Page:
This study was approved by the Ethics Committee of Yantai Stomatological Hospital, and all donors signed the informed consent.

Cell culture

HPDLCs were obtained from healthy human third molars, the teeth came from six donors aged between 18 and 35 years old. All patients had their teeth removed due to orthodontic requirement, and they did not have concomitant dental, pulp or periodontal diseases. The teeth were washed 3 times by sterile phosphate buffer saline (PBS), and then the periodontal ligament was separated from the middle third of the root surface using a blade in an aseptic ultra-clean table, and the PDL was cut into thin slices of 1 mm3. The PDL tissue was cultured in dulbecco’s modified eagle medium (DMEM, Gibco, Carlsbad, USA) containing 10% fetal bovine serum (FBS, Millipore, USA), 100 mg/mL streptomycin and 100 U/mL penicillin (Gibco, USA) at 37 °C in a humid environment with 5% CO2. HPDLCs passage was performed by digestion with 0.05% ethylene diamine tetraacetic acid (EDTA) plus 0.25% trypsin (Sigma, USA). The medium was changed every 3 days until the cells were separated from the tissues and filled 80% of the well plate. Cells used in each experiment came from only one donor from his third to sixth generations.

Cell identification

To determine the source and characteristic of HPDLCs, immunofluorescence detection was performed on the HPDLCs at 3rd passage. Preliminary experimental analysis showed that 5000 cells per well plate in a 24-well plate were optimal for cell identification. Briefly, 1.5 mL DMEM medium containing 10% FBS was added into the cells, which were washed twice by PBS buffer, fixed with 4% paraformaldehyde for 30 min at room temperature and blocked by human mesenchymal stem cell characterization kit (Millipore, Billerica, MA, USA). Next, vimentin and cell keratin (mouse, vimentin BM0135, cytokeratin BM0030, 1:200, BosterBio, Wuhan, China) were added into the cells and held overnight at 4 °C. After being rinsed in PBS buffer for 3 times, the cells were incubated with fluorescein isothiocyanate and secondary antibody horseradish peroxidase-conjugated goat anti-mouse IgG (A0216, 1:500, Beyotime, Suzhou, China) at room temperature for 45 min [19]. Then, the cells were redyed with 4, 6-diamino-2-phenylindole (DAPi, 1:100, Vector Laboratories, Burlingame, CA, USA). Fluorescence microscopy (BX-41, Olympus Optical, Tokyo, Japan) was used for image analysis.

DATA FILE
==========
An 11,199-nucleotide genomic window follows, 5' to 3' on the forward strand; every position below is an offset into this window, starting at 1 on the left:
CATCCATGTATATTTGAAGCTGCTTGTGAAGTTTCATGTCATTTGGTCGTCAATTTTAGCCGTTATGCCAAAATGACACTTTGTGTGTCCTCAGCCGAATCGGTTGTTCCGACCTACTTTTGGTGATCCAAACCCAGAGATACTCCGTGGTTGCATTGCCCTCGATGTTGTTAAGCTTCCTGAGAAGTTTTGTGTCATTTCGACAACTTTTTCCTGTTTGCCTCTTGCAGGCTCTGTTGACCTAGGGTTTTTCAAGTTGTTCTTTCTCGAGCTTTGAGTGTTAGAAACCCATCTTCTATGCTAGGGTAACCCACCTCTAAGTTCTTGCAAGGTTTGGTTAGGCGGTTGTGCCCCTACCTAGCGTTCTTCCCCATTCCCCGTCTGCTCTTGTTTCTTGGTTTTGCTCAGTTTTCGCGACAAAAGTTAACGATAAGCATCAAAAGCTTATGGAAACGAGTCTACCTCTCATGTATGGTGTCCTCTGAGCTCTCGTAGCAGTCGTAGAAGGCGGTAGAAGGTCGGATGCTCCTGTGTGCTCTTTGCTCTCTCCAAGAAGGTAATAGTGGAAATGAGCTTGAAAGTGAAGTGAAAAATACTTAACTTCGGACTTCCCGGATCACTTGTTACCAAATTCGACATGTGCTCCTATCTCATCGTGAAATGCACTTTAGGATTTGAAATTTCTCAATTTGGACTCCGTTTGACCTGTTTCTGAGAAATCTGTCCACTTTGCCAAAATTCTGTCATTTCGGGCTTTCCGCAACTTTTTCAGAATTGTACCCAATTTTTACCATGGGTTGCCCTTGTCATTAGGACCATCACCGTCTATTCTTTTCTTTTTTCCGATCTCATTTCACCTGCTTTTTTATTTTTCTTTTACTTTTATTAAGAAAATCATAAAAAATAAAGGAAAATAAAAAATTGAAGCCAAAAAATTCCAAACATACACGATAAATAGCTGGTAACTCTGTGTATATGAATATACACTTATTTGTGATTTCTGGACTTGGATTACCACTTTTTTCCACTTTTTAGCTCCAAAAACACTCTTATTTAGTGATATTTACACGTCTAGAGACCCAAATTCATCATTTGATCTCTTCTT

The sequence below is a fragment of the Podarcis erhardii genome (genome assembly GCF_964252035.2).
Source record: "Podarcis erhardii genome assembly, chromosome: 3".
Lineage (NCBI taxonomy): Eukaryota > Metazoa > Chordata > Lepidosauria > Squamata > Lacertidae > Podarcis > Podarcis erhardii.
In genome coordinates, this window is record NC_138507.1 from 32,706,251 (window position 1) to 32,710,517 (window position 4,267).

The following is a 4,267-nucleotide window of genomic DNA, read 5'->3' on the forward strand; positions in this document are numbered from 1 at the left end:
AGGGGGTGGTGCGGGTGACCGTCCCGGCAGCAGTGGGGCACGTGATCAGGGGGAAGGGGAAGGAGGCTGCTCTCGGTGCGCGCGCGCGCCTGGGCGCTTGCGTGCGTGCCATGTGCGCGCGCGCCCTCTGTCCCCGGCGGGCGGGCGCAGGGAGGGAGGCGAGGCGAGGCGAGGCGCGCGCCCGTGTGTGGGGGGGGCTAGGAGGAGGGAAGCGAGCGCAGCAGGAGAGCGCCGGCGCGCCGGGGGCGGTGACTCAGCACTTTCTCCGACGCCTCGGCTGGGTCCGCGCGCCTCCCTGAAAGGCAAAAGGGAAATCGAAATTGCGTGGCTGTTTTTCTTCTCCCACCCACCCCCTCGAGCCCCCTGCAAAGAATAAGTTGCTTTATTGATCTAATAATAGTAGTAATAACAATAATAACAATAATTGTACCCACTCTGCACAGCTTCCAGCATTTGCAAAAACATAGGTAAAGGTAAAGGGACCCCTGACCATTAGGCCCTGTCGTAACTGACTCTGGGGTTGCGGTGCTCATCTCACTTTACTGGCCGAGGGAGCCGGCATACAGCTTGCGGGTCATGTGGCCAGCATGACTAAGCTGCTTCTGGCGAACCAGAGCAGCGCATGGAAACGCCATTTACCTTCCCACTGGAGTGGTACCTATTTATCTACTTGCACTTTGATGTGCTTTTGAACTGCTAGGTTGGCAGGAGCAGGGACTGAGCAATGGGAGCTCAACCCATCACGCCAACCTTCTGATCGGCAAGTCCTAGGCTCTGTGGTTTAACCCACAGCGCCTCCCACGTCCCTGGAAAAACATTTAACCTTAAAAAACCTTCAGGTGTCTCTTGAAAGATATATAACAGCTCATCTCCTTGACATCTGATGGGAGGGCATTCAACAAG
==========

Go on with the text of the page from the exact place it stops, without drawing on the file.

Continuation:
Treatment of cells

HPDLCs at a density of 2 × l05/mL were inoculated on three 96-well plates [20] in an incubator at 37 °C with 5% CO2 until 70~80% confluence was reached. Each group in this study had six multiple holes and the surrounding holes were filled with sterile PBS solution. Luteolin (batch number: 111520–200,201, purity> 99%, China Food and Drug Administration, Beijing, China) was dissolved by dimethyl sulfoxide (DMSO, Sigma, USA), and the different concentrations (0.01, 0.1, 1, 10, 100 μmol/L) of luteolin [21, 22], Wnt/β-catenin pathway inhibitor XAV939 (5 μmol/L, purity> 98%, Sigma, USA) [23], 1 μmol/L of luteolin in combination with XAV939 (luteolin was first incubated for 20 min and added with XAV939) were added into well plates and served as positive groups. In addition, untreated cells in control group were incubated with PBS buffer and considered as a negative control, compared with other groups in this study. The treated cells used in the following experiments were confirmed by preliminary experiments, as well as the time frame had the best experimental effect at the corresponding treatment time.

Cell viability analysis

3-(4),-5-dimethylthiazole-2-acyl)-2, 5-diphenyltetrazole ammonium bromide (MTT) assay was used to determine the viability of HPDLCs. After 24, 48 and 72 h of treatment, 10 μL MTT (1 mg/mL, Sigma, USA) was added to the cells and held for 4 h in the dark at 37 °C. Then, the formazan crystals dissolved in 200 mL DMSO were added to each well and held for 10 min. Finally, the optical density (OD) of each well was measured at 490 nm wavelength by enzyme-linked immunoassay (ELX808, BioTek, Vermont, USA), and the average value was calculated.

Alkaline phosphatase (ALP) activity analysis

Alkaline phosphatase (ALP) activity analysis was conducted to determine the osteogenic differentiation ability of HPDLCs. Cells were cultured in differentiation medium (Sigma, USA) containing DMEM medium (10% FBS), 10− 7 mol/L dexamethasone, 50 μg/mL ascorbic acid Vc and 10 mmol/L sodium β-glycerophosphate for 72 h at 37 °C with 5% CO2. After 72 h of incubation, the cells were rinsed 3 times with PBS buffer and fixed with 4% polyformaldehyde at 4 °C for 10 min. Next, BCIP/NBT alkaline phosphatase coloring kit (Beyotime, Suzhou, China) was used for ALP staining according to the manufacturer’s instructions. After being incubated with luteolin for 3 d, the ALP activity of HPDLCs was measured using ALP kit (Jiancheng Bioengineering, Nanjing, China) and enzyme-linked immunoassay (ELX808, BioTek) at 520 nm wavelength.

Mineralization characteristics analysis

Alizarin Red S staining was used to determine content of calcified nodules in HPDLCs. The HPDLCs treated for 24 h were cultured in a 35 mm Petri dish containing differentiation medium, which was changed every 2 days during 5 weeks. When mineralized nodules were formed, the cells were fixed with 4% polyformaldehyde for 30 min, stained by 0.1% Alizarin Red S (Sigma, USA) at pH 4.3 for 30 min at room temperature and rinsed with deionized water. The staining results were observed under a microscope using a digital camera (Nikon, Japan). Cetylpyridine chloride (CPC) method was applied to detect the content of calcium deposition, and the absorbance was measured using a multifunctional microplate reader (M1000 Pro, TECAN, Switzerland) at 560 nm.